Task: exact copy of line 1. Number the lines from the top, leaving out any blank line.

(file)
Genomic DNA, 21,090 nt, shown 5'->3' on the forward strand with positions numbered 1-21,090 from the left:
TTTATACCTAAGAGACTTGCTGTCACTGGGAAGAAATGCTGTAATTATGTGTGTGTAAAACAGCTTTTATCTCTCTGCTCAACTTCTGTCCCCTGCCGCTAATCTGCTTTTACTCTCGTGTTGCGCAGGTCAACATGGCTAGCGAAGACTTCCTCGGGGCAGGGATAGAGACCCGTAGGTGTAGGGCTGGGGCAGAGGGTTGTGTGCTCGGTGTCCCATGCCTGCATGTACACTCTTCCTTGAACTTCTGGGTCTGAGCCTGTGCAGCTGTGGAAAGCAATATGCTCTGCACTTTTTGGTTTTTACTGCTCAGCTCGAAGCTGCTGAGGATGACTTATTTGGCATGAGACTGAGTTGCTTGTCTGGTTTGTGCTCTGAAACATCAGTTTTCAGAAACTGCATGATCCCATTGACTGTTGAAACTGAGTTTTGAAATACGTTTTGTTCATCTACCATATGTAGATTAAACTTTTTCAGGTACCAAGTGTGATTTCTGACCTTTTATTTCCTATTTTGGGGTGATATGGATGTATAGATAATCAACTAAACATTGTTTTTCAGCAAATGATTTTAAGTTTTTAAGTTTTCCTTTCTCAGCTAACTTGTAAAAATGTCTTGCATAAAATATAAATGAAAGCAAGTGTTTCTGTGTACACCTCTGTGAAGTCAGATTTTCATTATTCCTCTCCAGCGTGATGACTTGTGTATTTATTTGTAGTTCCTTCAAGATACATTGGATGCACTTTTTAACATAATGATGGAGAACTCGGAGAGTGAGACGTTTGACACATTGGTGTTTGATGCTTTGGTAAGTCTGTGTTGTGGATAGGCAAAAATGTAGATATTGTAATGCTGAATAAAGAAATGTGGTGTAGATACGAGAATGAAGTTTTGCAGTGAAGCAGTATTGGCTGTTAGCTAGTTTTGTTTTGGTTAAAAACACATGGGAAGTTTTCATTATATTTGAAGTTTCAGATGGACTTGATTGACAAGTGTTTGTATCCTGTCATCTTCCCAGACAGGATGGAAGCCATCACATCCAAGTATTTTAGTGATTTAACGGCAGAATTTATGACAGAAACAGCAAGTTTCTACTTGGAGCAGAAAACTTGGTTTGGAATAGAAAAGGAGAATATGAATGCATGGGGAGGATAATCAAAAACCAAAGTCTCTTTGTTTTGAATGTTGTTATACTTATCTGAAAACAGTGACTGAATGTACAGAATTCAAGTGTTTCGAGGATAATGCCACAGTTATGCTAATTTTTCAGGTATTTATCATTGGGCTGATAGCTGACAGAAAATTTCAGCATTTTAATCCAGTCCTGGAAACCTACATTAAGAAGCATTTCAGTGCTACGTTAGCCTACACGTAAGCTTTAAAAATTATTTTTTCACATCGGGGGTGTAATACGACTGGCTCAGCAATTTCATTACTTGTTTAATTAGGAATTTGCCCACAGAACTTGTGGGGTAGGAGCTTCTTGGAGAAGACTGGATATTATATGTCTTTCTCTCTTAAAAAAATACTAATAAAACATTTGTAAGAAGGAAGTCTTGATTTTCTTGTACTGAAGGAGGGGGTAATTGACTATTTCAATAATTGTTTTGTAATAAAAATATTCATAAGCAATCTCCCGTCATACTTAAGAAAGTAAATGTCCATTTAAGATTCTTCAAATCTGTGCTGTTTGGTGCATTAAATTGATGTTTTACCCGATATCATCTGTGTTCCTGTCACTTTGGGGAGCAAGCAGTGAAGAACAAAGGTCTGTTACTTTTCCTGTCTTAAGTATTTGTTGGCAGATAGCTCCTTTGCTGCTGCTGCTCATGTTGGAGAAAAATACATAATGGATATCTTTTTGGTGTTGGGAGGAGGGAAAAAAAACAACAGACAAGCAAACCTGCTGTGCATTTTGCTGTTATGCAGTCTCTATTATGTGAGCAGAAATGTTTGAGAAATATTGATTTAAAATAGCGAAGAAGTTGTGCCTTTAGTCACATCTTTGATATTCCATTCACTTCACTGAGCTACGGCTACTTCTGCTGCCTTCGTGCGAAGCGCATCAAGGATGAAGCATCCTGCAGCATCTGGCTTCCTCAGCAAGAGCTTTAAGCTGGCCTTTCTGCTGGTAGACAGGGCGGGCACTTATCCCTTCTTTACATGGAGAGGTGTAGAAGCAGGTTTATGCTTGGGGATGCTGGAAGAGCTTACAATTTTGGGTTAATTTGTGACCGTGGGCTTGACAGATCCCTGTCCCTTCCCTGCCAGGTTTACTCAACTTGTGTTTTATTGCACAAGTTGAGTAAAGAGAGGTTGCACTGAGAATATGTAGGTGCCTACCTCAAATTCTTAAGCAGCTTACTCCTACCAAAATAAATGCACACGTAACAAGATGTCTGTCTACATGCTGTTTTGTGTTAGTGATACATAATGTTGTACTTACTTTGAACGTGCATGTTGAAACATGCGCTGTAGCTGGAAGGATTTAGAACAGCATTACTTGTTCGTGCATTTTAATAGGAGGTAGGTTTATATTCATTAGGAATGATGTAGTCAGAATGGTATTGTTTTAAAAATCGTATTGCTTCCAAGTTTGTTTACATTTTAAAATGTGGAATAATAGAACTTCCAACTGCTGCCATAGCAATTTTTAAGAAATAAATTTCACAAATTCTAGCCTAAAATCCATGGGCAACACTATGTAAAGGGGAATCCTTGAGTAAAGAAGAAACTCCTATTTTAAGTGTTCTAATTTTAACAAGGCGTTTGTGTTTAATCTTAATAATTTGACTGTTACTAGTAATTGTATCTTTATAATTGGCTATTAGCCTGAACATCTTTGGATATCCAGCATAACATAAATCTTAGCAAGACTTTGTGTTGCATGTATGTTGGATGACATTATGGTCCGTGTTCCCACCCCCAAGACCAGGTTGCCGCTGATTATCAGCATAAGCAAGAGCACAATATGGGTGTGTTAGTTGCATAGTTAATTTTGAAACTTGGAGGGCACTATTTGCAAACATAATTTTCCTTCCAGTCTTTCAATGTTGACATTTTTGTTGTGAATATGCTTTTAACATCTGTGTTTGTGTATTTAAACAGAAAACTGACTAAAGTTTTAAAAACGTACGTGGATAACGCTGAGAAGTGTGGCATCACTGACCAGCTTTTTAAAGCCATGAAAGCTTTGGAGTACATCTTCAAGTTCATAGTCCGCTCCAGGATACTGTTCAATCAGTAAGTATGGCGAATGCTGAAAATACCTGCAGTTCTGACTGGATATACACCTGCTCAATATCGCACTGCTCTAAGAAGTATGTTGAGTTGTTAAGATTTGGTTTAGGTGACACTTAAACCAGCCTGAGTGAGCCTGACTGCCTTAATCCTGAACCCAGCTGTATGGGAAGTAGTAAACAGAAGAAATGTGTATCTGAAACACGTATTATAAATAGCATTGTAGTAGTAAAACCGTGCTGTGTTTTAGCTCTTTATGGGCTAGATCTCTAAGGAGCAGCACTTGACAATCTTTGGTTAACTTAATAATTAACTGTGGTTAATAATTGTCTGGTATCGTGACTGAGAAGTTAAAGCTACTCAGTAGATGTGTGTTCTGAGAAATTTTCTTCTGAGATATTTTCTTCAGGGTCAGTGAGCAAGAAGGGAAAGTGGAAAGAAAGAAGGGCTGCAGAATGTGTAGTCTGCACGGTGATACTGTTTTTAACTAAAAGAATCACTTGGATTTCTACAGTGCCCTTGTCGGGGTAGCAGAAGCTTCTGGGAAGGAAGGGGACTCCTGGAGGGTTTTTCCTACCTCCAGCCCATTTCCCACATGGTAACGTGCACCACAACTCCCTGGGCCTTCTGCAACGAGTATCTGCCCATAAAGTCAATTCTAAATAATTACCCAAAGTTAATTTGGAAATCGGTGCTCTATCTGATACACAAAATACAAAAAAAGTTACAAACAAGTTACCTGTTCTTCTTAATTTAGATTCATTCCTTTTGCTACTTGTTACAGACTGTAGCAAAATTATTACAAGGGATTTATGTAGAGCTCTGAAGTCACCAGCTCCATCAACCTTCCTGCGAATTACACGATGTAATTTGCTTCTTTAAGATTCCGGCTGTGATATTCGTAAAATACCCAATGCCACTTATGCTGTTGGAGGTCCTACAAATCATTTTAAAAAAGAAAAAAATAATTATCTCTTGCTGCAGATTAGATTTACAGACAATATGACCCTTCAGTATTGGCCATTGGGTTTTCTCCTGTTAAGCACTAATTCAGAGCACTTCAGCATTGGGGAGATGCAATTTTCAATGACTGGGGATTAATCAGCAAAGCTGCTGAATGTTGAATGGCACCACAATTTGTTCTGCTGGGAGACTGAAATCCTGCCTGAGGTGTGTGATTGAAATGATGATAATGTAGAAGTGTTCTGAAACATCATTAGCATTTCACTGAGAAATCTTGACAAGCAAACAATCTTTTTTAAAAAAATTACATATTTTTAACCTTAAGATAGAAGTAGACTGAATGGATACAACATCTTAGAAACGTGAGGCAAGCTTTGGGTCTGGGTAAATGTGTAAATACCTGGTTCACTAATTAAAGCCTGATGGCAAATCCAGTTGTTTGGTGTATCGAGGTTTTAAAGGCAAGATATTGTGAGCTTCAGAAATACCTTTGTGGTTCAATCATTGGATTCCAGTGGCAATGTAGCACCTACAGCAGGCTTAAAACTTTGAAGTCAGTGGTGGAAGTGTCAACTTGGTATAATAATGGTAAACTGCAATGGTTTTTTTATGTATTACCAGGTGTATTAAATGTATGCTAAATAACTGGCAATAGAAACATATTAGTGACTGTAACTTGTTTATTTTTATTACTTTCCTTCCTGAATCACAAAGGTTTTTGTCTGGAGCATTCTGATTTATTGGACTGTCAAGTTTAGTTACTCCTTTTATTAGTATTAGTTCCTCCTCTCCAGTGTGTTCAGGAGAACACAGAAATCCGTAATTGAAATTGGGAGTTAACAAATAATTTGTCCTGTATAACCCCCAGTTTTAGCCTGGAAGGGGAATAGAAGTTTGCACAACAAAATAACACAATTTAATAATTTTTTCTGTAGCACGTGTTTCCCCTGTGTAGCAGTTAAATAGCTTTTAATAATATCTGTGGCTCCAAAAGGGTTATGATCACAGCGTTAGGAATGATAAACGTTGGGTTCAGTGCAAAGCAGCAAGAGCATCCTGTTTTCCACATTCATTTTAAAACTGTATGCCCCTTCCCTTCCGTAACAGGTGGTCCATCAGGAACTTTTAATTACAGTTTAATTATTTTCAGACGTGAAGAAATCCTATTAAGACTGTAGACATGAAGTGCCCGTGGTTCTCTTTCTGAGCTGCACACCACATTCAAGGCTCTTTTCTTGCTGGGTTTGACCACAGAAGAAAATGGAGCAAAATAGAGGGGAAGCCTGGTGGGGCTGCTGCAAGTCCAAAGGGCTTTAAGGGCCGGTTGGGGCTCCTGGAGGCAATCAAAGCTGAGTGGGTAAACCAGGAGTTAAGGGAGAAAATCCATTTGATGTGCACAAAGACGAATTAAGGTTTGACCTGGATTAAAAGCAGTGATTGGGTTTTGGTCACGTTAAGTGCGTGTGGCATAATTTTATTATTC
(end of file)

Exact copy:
Genomic DNA, 21,090 nt, shown 5'->3' on the forward strand with positions numbered 1-21,090 from the left: